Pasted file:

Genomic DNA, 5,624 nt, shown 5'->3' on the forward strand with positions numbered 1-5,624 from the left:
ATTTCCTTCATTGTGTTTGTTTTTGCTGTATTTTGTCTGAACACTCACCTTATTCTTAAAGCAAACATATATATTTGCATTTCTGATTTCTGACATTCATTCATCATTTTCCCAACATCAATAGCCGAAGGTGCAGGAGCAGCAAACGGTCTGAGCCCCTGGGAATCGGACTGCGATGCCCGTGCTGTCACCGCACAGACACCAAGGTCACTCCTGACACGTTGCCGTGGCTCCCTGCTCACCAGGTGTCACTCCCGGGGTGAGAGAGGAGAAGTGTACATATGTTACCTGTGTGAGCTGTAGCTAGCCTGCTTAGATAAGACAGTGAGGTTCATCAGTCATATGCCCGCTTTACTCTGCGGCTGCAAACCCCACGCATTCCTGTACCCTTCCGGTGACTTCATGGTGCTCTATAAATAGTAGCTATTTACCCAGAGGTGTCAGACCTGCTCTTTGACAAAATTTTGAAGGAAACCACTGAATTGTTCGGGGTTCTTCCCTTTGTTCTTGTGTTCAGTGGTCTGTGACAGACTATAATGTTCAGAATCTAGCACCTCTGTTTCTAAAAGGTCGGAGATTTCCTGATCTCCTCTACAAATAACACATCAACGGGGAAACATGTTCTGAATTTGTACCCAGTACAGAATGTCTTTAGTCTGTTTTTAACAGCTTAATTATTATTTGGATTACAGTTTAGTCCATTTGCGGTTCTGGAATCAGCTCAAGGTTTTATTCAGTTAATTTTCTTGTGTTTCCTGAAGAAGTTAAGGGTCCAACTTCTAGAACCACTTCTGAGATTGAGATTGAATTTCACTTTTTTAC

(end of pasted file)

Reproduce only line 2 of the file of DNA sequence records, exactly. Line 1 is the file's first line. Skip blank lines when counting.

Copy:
ATTTCCTTCATTGTGTTTGTTTTTGCTGTATTTTGTCTGAACACTCACCTTATTCTTAAAGCAAACATATATATTTGCATTTCTGATTTCTGACATTCATTCATCATTTTCCCAACATCAATAGCCGAAGGTGCAGGAGCAGCAAACGGTCTGAGCCCCTGGGAATCGGACTGCGATGCCCGTGCTGTCACCGCACAGACACCAAGGTCACTCCTGACACGTTGCCGTGGCTCCCTGCTCACCAGGTGTCACTCCCGGGGTGAGAGAGGAGAAGTGTACATATGTTACCTGTGTGAGCTGTAGCTAGCCTGCTTAGATAAGACAGTGAGGTTCATCAGTCATATGCCCGCTTTACTCTGCGGCTGCAAACCCCACGCATTCCTGTACCCTTCCGGTGACTTCATGGTGCTCTATAAATAGTAGCTATTTACCCAGAGGTGTCAGACCTGCTCTTTGACAAAATTTTGAAGGAAACCACTGAATTGTTCGGGGTTCTTCCCTTTGTTCTTGTGTTCAGTGGTCTGTGACAGACTATAATGTTCAGAATCTAGCACCTCTGTTTCTAAAAGGTCGGAGATTTCCTGATCTCCTCTACAAATAACACATCAACGGGGAAACATGTTCTGAATTTGTACCCAGTACAGAATGTCTTTAGTCTGTTTTTAACAGCTTAATTATTATTTGGATTACAGTTTAGTCCATTTGCGGTTCTGGAATCAGCTCAAGGTTTTATTCAGTTAATTTTCTTGTGTTTCCTGAAGAAGTTAAGGGTCCAACTTCTAGAACCACTTCTGAGATTGAGATTGAATTTCACTTTTTTAC